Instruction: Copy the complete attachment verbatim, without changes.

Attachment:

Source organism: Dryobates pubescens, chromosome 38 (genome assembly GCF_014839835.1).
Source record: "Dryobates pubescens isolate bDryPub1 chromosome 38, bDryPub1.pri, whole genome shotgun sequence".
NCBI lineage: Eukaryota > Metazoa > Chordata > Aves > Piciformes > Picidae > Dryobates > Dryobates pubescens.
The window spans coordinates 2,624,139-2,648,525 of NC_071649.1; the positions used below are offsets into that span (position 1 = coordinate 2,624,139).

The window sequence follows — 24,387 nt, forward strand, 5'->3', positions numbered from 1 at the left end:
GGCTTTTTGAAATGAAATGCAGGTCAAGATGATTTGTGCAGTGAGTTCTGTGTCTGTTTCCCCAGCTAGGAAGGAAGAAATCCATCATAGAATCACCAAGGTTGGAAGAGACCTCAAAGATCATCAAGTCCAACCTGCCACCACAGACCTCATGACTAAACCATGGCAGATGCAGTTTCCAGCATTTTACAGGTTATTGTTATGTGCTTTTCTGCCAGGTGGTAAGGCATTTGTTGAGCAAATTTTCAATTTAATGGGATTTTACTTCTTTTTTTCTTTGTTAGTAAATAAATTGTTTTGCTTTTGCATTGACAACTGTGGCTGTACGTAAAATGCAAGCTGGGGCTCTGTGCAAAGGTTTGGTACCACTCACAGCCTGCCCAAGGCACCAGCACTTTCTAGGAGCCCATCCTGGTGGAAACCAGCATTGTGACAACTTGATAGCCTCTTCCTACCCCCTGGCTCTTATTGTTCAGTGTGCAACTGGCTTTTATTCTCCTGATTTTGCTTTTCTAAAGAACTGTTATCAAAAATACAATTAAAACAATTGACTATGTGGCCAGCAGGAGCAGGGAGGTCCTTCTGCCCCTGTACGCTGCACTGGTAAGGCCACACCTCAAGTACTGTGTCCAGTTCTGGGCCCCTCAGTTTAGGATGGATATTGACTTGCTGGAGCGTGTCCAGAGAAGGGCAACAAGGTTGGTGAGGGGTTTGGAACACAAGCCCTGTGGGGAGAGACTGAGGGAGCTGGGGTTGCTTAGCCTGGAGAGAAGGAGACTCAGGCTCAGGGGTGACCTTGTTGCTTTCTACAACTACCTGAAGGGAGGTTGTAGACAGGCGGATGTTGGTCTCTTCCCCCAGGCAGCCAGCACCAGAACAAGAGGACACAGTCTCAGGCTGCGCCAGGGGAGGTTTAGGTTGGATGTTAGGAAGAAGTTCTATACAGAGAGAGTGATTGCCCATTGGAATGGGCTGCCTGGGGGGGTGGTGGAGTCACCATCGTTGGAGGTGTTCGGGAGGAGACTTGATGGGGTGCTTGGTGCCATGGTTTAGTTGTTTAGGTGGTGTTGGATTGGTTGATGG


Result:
Source organism: Dryobates pubescens, chromosome 38 (genome assembly GCF_014839835.1).
Source record: "Dryobates pubescens isolate bDryPub1 chromosome 38, bDryPub1.pri, whole genome shotgun sequence".
NCBI lineage: Eukaryota > Metazoa > Chordata > Aves > Piciformes > Picidae > Dryobates > Dryobates pubescens.
The window spans coordinates 2,624,139-2,648,525 of NC_071649.1; the positions used below are offsets into that span (position 1 = coordinate 2,624,139).

The window sequence follows — 24,387 nt, forward strand, 5'->3', positions numbered from 1 at the left end:
GGCTTTTTGAAATGAAATGCAGGTCAAGATGATTTGTGCAGTGAGTTCTGTGTCTGTTTCCCCAGCTAGGAAGGAAGAAATCCATCATAGAATCACCAAGGTTGGAAGAGACCTCAAAGATCATCAAGTCCAACCTGCCACCACAGACCTCATGACTAAACCATGGCAGATGCAGTTTCCAGCATTTTACAGGTTATTGTTATGTGCTTTTCTGCCAGGTGGTAAGGCATTTGTTGAGCAAATTTTCAATTTAATGGGATTTTACTTCTTTTTTTCTTTGTTAGTAAATAAATTGTTTTGCTTTTGCATTGACAACTGTGGCTGTACGTAAAATGCAAGCTGGGGCTCTGTGCAAAGGTTTGGTACCACTCACAGCCTGCCCAAGGCACCAGCACTTTCTAGGAGCCCATCCTGGTGGAAACCAGCATTGTGACAACTTGATAGCCTCTTCCTACCCCCTGGCTCTTATTGTTCAGTGTGCAACTGGCTTTTATTCTCCTGATTTTGCTTTTCTAAAGAACTGTTATCAAAAATACAATTAAAACAATTGACTATGTGGCCAGCAGGAGCAGGGAGGTCCTTCTGCCCCTGTACGCTGCACTGGTAAGGCCACACCTCAAGTACTGTGTCCAGTTCTGGGCCCCTCAGTTTAGGATGGATATTGACTTGCTGGAGCGTGTCCAGAGAAGGGCAACAAGGTTGGTGAGGGGTTTGGAACACAAGCCCTGTGGGGAGAGACTGAGGGAGCTGGGGTTGCTTAGCCTGGAGAGAAGGAGACTCAGGCTCAGGGGTGACCTTGTTGCTTTCTACAACTACCTGAAGGGAGGTTGTAGACAGGCGGATGTTGGTCTCTTCCCCCAGGCAGCCAGCACCAGAACAAGAGGACACAGTCTCAGGCTGCGCCAGGGGAGGTTTAGGTTGGATGTTAGGAAGAAGTTCTATACAGAGAGAGTGATTGCCCATTGGAATGGGCTGCCTGGGGGGGTGGTGGAGTCACCATCGTTGGAGGTGTTCGGGAGGAGACTTGATGGGGTGCTTGGTGCCATGGTTTAGTTGTTTAGGTGGTGTTGGATTGGTTGATGG